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Charles Kenny testifying in front of the House Committee on Financial Services Subcommittee on National Security, International Development, and Monetary Policy Hearing
Testimony

How America Leads Abroad: An Examination of Multilateral Development Institutions

November 11, 2019
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On November 13, CGD senior fellow Charles Kenny testified before the House Committee on Financial Services Subcommittee on National Security, International Development, and Monetary Policy Hearing, on How America Leads Abroad: An Examination of Multilateral Development Institutions. Kenny focused his testimony on the General Capital Increase requests of the International Bank for Reconstruction and Development (IBRD) and the International Finance Corporation (IFC), which await congressional approval.

From the Testimony:

I would like to make three points and three suggestions for reform: First, the IFC is doing less in the poorest countries not because of lack of cash but because of lack of good deals. Second, the IFC’s use of subsidized finance transferred from IDA does not help this problem and, third, they way that the IFC is using subsidies ignores the World Bank Group’s own principles as well as common sense. To help fix these problems, the IFC should move towards competitive subsidy award, cap subsidies, and provide far greater transparency across all of its operations.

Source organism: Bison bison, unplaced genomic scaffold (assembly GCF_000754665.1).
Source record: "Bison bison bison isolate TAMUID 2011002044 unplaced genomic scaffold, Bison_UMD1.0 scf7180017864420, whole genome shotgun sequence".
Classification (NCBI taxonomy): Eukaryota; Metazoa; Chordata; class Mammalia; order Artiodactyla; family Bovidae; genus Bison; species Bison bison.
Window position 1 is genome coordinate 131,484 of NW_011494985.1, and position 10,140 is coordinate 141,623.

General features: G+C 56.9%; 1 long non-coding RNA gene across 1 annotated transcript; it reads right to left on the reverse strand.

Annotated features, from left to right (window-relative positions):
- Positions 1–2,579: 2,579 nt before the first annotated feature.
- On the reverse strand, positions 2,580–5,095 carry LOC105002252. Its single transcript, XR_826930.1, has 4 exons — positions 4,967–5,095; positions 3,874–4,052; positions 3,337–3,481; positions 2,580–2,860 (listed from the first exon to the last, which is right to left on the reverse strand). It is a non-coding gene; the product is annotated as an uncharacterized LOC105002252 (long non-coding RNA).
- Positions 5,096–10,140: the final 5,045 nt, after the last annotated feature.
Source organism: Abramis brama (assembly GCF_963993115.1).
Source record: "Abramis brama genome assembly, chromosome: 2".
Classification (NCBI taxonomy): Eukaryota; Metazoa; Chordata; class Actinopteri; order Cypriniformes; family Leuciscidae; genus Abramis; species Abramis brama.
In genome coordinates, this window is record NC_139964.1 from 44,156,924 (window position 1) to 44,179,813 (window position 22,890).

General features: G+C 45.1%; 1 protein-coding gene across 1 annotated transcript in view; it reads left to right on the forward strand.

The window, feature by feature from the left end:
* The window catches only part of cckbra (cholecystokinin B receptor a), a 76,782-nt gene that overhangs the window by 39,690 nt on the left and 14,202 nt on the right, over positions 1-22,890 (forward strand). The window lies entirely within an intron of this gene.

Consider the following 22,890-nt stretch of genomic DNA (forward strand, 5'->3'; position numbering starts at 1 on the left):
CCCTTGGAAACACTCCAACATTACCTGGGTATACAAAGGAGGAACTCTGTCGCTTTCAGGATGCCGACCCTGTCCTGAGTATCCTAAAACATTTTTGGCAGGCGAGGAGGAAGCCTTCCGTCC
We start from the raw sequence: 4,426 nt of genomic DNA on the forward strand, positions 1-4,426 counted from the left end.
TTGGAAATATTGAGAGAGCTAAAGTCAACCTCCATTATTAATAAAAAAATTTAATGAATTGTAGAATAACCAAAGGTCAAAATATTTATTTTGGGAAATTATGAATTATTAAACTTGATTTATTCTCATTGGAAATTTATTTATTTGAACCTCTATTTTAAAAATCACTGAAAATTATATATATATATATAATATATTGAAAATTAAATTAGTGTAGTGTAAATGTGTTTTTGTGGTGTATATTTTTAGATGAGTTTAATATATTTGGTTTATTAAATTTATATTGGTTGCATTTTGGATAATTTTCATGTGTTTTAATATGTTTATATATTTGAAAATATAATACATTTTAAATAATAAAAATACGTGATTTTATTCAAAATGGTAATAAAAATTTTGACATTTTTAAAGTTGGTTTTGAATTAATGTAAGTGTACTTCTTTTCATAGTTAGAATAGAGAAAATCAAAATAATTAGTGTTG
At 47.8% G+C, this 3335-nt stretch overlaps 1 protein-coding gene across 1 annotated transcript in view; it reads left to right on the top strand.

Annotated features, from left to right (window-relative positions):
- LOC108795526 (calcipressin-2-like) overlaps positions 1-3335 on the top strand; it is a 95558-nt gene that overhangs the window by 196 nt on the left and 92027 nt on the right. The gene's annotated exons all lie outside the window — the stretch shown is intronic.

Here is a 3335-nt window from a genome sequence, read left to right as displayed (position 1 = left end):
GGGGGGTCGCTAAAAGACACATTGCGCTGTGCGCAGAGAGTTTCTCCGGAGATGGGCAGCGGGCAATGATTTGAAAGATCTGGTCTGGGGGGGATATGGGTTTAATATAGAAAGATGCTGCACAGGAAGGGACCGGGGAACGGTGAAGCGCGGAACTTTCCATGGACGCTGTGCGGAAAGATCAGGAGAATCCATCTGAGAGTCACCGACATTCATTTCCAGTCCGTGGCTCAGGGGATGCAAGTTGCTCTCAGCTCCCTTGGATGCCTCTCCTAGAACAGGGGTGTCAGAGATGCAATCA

The volume of support that the IFC is providing to poorer countries is declining. In 2011, 26 percent of IFC’s investments were in today’s (2019) IDA countries. In 2018, 24 percent of IFC’s investments were in IDA countries. Looking at the economies most in need of support, fragile and conflict affected states account for less than five percent of IFC commitments, and low-income countries accounted for 2.6 percent of commitments in 2016 (that compared to 25 percent in 2003).

Beyond volume is the quality of support: Between 2015-17, the Independent Evaluation Group at the World Bank rated only 45 percent of IFC private sector investment projects as mostly successful or better in terms of development outcome. In Sub-Saharan Africa, just 38 percent of IFC projects were rated mostly successful or better. That compares to a 76 percent satisfactory rating globally and 71 percent in Africa for World Bank IBRD and IDA projects with the public sector over the same period.

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